Colour Scheme, by Mark Robinson, under a CC-BY-NC- 2.0 licence
The UK will soon break ground on its first new nuclear power plant in more than 20 years now that PM Teresa May has signed off on Hinkley. While clearly a political decision, given the involvement of both French and Chinese companies, my colleagues and I at Bloomberg New Energy Finance are still scratching our heads at how such a project was greenlighted. We’ve spent two years analysing the project, and it’s clear: by the time the plant is operational in 10 years it will be completely outdated, trying to keep up with a modernized grid. But perhaps most concerning, Hinkley will cost more than other energy alternatives and will increase electric bills across the UK.
First, a quick recap. Hinkley is a joint venture between EDF, France’s largest utility, and China General Nuclear Power Group, and will cost roughly £18 billion to construct. The blueprint is based on Areva’s reactor technology and is expected to go online in a decade. Supporters of the project say Hinkley is a great idea for three main reasons: 1) it will help secure Britain’s electricity supply 2) the electricity it produces will be carbon free and 3) the project’s approval will pave the way for another 3-5 new nuclear projects, adding 10-14 GW of capacity. Throw in the fact that coal plants around the UK may be forced to retire by 2025, advocates claim Hinkley and new nuclear will propel the UK into achieving a sustainable, and secure, decarbonisation of its electricity sector and economy.
Now, let’s look at the data. The plant is expected to provide just 7 per cent of the country’s annual electricity needs (with a capacity of 3.2GW). Not enough to travel the nuclear road using yesterday’s technology. Here’s why:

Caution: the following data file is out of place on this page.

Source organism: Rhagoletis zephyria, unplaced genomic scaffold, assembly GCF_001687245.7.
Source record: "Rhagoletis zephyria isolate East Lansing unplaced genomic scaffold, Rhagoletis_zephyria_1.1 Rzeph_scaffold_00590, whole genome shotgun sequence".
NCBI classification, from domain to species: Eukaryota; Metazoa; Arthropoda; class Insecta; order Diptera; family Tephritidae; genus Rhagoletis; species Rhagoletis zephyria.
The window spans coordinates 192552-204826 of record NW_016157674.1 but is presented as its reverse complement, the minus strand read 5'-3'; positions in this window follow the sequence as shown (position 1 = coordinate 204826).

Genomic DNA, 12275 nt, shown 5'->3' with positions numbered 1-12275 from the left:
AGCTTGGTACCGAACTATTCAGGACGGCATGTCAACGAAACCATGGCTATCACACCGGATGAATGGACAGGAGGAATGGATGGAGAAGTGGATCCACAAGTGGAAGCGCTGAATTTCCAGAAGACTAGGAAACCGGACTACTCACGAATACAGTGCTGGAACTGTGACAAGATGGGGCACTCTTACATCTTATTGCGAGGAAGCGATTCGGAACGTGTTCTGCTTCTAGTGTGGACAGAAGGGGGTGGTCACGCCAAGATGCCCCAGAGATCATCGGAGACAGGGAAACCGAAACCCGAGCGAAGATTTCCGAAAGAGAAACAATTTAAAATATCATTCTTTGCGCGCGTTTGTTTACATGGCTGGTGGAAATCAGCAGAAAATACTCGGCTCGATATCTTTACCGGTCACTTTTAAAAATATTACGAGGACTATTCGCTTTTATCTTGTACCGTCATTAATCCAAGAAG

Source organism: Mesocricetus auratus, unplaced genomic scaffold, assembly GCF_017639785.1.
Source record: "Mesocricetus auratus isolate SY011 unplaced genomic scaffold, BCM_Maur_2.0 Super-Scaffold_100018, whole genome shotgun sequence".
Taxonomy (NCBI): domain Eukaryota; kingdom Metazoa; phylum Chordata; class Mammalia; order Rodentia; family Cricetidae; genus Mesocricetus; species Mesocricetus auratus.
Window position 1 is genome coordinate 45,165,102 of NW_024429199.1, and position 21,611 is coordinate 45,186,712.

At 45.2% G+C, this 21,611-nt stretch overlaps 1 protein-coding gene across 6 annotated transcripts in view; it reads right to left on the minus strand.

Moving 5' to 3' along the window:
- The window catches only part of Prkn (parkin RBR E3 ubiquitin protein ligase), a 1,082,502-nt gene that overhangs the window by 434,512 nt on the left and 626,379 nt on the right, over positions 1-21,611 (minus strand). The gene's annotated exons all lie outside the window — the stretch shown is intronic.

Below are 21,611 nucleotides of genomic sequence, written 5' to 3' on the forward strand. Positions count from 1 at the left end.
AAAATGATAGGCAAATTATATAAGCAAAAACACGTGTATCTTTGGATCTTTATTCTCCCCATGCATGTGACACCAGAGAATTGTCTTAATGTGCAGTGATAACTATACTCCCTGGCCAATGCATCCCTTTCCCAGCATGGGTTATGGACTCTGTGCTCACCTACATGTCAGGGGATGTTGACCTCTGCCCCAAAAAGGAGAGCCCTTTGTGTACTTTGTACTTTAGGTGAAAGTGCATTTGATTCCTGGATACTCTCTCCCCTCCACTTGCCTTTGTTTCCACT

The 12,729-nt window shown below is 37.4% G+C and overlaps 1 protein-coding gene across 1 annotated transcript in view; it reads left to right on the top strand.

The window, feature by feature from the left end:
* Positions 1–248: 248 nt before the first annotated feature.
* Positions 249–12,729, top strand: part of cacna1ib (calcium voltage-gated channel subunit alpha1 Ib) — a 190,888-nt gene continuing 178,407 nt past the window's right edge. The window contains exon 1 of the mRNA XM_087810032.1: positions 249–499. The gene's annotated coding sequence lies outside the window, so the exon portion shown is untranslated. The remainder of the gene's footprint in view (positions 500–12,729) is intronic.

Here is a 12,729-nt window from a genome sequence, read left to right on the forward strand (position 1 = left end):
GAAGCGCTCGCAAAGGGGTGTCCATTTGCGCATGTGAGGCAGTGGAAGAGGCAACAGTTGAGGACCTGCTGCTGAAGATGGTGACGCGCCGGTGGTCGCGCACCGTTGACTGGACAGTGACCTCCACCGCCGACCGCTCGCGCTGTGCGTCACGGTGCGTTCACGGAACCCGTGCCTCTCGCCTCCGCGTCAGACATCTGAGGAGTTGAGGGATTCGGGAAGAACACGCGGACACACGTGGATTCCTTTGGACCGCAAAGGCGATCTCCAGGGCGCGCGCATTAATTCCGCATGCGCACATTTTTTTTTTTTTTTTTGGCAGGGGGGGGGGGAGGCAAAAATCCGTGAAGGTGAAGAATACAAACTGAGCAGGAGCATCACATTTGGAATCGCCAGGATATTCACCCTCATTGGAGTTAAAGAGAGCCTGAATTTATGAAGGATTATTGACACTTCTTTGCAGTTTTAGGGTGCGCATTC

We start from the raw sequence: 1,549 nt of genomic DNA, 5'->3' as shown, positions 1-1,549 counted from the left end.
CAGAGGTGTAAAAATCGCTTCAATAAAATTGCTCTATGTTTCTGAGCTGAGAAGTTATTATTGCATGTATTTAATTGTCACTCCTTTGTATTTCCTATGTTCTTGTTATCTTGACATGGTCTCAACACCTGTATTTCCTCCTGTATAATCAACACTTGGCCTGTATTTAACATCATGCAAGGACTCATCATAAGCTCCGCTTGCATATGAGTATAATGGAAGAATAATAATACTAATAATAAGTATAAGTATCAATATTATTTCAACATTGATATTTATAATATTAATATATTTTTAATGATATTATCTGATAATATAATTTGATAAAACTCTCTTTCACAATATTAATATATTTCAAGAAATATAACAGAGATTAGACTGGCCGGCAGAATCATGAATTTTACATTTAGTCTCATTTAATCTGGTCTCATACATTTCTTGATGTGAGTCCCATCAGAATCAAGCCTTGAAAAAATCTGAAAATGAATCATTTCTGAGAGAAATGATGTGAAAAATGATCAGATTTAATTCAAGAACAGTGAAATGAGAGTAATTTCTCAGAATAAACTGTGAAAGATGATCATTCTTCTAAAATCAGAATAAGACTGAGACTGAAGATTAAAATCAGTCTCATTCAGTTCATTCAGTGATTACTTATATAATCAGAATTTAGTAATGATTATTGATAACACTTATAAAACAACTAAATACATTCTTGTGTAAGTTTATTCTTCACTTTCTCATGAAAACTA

Nuclear energy is expensive. Hinkley will cost EDF £18 billion to build. When we compared this price to any alternative, it’s clear that nuclear is the most expensive option (see chart). Worse still, the UK taxpayer will indirectly fund the project to guarantee its owners’ revenue. To get Hinkley built, the government signed a 35-year, inflation linked, contract for difference (CfD) — a price guarantee —with EDF, at a staggering £92.5/MWh (in 2012). Other new nuclear plants are expected to get similar contracts, both in price and duration. As a comparison, for the 2017/18 delivery year, onshore wind and solar projects received much less, with 15 year CfDs at £80/MWh.
Nuclear is slow to develop. It will take 10 years for Hinkley to get built and produce power. The remaining nuclear projects are expected to have similar time frames. This means the UK’s full nuclear capacity will not be completed prior to 2030. A lot can happen in 15 years, and the UK risks getting “stuck” with a bunch of large nuclear reactors which were commissioned to address a security of supply issue that no longer exists or has been solved by newer, faster technology. Further, the short and medium-term supply concerns that the UK faces — as coal and old nuclear plants shut down — will likely be addressed with new gas plants that will be marginalised once Hinkley starts generating.